Six representatives from water technology hubs from China, Korea, Singapore, USA, Israel and the Netherlands, participated in the first edition of the European Water Tech Week in Leeuwarden, the Netherlands.

On the opening day of the water week, the representatives joined in a panel discussion sharing their experiences on clustering the efforts in their countries to innovate water technology in a structural way.

The European Water Tech Week takes place from 24 to 27 September.

dws-ewtw-hubs-joining-hands-350px  Four of the six representatives, f.l.t.r.: Dean Amhaus (USA), Hein Molenkamp (NL), Yossi Yaacoby (Israel) and Fong Han Loong (Singapore).

Very different types of water hubs
The discussion showed how differently the water hubs are organised, each with their own accents. The Chinese water hub is part of a large cluster of some 1,800 companies specialised in environmental technology, of which some 40 in water technology. The cluster helps the companies to overcome the hurdles they face on the market.

The Israeli hub, WaTech, is part of the national water utility Mekorot and is based on dedicated partnerships for the development of new water technologies.

This is more or less the same for the Singapore Water Exchange Platform that is organised around the national water utility PUB.

Whereas WaterCampus Leeuwarden, Korean Water Cluster and Water Council Wisconsin have an additional focus on fundamental research.

dws-ewtw-hubs-zhang-350pxAccording to Shaoxian Zhang of the Jiangsu cluster only 20 percent of the issues raised by its 2,000 members comes to the stage of real research.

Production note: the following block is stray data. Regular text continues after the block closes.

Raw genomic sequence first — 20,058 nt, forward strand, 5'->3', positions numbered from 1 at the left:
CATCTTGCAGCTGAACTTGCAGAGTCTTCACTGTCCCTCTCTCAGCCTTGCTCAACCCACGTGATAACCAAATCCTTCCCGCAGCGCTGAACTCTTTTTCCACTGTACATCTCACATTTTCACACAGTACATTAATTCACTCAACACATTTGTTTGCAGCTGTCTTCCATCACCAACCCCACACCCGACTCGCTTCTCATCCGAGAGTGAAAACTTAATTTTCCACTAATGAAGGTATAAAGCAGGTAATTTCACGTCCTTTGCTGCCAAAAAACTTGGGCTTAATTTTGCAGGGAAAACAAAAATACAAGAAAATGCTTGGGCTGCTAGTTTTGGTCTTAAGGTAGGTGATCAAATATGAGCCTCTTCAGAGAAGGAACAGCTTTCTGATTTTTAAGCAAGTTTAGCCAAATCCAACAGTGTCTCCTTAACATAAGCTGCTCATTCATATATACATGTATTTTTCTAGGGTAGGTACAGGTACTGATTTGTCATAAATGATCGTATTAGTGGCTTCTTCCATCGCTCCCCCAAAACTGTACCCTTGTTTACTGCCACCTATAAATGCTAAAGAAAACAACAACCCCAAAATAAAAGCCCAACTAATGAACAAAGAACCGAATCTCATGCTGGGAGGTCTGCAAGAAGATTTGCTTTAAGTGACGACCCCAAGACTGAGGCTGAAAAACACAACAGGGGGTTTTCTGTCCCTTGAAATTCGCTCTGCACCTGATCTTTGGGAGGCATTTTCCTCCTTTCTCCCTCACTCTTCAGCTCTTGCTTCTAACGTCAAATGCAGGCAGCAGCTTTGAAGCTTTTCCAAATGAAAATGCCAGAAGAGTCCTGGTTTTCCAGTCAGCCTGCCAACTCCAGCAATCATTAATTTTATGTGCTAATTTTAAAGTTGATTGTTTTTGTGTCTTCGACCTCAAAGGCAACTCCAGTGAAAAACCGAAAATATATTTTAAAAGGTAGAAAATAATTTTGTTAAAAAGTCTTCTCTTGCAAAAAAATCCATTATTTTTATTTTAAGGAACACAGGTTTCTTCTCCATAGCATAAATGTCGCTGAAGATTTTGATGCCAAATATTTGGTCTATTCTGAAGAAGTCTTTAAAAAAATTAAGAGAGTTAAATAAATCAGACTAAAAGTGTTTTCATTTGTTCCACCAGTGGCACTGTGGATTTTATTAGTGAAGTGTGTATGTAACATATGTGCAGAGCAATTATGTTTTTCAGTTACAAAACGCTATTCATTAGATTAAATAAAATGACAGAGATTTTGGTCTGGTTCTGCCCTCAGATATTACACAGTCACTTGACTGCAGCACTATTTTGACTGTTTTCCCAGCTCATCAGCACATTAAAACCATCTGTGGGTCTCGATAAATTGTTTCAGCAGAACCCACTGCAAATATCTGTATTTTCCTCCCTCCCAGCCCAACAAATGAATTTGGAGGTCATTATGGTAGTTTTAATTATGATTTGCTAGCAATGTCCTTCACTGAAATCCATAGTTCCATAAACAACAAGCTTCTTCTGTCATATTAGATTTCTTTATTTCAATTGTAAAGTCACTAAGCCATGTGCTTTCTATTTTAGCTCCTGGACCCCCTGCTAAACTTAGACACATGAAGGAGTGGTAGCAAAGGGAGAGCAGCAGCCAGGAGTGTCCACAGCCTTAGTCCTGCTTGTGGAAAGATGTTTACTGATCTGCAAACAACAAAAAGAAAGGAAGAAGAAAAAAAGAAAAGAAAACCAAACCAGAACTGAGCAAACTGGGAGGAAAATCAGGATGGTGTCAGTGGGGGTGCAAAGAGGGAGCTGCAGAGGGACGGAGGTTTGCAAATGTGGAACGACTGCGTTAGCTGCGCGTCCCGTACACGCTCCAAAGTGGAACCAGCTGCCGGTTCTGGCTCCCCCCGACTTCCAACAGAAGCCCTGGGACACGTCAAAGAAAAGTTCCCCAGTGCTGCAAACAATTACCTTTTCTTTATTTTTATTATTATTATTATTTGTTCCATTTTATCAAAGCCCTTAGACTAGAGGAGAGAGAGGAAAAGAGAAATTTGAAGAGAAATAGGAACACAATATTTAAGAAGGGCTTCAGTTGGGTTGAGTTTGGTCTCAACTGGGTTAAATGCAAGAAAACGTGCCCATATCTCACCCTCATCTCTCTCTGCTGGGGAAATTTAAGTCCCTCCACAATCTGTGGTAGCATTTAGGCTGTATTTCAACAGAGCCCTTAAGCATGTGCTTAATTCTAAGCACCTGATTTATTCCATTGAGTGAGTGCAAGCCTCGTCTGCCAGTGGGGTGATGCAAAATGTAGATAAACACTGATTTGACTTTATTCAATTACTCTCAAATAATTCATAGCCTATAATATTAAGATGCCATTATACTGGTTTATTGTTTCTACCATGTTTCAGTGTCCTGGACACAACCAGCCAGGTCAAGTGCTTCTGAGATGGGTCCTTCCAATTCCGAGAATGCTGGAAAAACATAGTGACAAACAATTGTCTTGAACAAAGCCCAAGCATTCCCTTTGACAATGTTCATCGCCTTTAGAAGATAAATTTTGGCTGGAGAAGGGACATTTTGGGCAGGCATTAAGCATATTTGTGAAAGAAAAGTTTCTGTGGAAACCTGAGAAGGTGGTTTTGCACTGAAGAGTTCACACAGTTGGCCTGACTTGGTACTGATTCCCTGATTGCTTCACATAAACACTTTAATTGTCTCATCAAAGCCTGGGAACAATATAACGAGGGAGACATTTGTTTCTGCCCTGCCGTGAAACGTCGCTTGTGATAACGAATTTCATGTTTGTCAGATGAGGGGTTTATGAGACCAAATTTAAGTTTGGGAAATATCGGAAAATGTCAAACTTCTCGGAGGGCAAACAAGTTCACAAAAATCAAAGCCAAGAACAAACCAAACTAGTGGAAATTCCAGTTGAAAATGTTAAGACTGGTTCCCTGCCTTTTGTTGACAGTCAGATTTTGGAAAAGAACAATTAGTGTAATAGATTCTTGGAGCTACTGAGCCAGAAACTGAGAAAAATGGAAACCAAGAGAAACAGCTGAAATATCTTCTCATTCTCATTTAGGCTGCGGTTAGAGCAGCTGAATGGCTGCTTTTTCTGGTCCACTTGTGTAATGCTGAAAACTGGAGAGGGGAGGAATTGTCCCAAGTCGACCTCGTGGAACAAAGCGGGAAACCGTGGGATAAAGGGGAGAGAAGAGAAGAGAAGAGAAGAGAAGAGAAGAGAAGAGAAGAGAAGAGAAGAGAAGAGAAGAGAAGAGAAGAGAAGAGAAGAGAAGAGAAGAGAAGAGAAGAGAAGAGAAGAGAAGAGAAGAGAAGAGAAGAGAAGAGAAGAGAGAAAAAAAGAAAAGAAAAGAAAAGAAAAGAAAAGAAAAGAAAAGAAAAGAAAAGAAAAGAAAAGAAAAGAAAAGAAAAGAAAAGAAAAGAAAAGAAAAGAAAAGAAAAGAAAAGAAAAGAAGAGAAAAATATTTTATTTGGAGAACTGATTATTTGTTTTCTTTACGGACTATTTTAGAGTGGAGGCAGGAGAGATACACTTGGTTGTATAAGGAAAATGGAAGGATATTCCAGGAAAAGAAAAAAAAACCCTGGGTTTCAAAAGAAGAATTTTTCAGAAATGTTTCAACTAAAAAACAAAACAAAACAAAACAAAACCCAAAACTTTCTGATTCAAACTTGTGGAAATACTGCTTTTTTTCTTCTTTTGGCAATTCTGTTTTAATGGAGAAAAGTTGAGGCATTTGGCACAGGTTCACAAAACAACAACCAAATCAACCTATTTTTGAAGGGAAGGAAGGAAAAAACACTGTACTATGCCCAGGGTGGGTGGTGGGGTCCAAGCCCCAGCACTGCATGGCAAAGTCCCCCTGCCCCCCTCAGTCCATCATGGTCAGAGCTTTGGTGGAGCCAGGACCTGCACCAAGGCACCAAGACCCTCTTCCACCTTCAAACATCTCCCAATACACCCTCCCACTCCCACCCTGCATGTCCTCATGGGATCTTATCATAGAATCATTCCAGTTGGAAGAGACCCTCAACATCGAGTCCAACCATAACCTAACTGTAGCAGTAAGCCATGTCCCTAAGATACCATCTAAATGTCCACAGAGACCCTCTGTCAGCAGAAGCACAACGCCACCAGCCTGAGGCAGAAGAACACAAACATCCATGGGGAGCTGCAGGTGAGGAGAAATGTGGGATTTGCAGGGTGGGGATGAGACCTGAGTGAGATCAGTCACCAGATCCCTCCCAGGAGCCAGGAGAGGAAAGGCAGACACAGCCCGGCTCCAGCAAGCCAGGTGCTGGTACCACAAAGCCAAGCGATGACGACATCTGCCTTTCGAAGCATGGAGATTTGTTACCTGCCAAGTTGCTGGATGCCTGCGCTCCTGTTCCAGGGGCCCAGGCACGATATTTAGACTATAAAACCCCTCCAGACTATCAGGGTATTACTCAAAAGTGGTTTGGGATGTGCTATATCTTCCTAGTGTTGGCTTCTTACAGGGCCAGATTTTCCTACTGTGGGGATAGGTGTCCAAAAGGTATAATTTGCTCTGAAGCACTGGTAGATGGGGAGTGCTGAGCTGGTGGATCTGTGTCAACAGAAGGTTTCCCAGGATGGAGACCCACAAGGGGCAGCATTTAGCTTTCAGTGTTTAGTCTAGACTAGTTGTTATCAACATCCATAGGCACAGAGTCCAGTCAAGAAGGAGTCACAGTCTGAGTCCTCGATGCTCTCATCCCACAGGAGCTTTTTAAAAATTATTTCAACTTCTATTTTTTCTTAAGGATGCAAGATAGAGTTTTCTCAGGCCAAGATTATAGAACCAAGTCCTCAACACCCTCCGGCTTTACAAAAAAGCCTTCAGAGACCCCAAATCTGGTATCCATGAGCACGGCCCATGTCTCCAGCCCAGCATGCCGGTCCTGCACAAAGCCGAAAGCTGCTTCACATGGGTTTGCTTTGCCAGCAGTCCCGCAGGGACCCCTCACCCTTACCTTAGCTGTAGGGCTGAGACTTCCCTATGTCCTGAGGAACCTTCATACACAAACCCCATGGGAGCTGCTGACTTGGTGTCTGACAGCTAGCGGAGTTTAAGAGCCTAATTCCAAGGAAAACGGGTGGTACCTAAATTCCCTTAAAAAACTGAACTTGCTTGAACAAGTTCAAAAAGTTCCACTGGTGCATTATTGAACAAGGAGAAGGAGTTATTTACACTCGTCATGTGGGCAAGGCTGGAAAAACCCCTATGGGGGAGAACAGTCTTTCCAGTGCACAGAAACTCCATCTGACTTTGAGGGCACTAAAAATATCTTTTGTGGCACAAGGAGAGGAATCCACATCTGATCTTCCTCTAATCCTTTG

Most difficult issues
Shaoxian Zhang, managing director at the Chinese Jiangsu cluster explained that many of the issues raised by the members can easily be solved. ‘Some 20 percent remains’, Zhang said, ‘and those we take to the next stage. We try to find solutions for the issues with expert companies and our international partners'.

Zhang emphasised the importance of building real size demonstration plants. ‘This enables water technology suppliers to test their new technologies at an industrial scale’.

Yossi Yaacoby, director of Mekorot’s WaTech Centre mentioned the disappointment innovators have after a successful pilot. ‘They complain that no one is buying their product. But a successful pilot is not enough’, Yaacoby said. ‘New products need hard work on marketing, but at the same time patience to wait for the right moment’.

dws-ewtw-hubs-amhaus-350pxPresident Dean Amhaus of the US water tech hub mentioned the importance of getting talents on board.

Dynamic atmosphere
All six representatives mentioned the dynamic atmosphere they can create by working with students and small companies. Especially start-ups are very favoured by the hubs as they challenge the existing water technology market by introducing more agile solutions to water problems.

Host of the hubs, Hein Molenkamp, managing director of Water Alliance addressed the possibility for hubs to involve water in other sectors such as in the oil & gas, agriculture and energy sectors. ‘Half of the suppliers connected to the WaterCampus Leeuwarden sell their products outside the water sector. Cross sectoral issues are very important for us’.

Essentials of a hub
Closing the discussion, President and COE Dean Amhaus of the Water Council Wisconsin reffered to a report published by the Brooklyn Institute this summer on cluster initiatives. Amhaus mentioned the five essentials according to this report: create a good ecosystem for innovation, involve universities to attract talent, involve companies for the commercialization and involve investors outside the cluster that may benefit from cluster dynamics.

Read also on this website
Less than two weeks for world watertech hubs to meet in Leeuwarden, the Netherlands, 13 September 2018
Water Tech Fest: Let’s make disruptive water technology happen, 26 May 2016
Expertise: Water technology

More information
European water tech week 2018

WaterCampus Leeuwarden
Leeuwarden, the Netherlands
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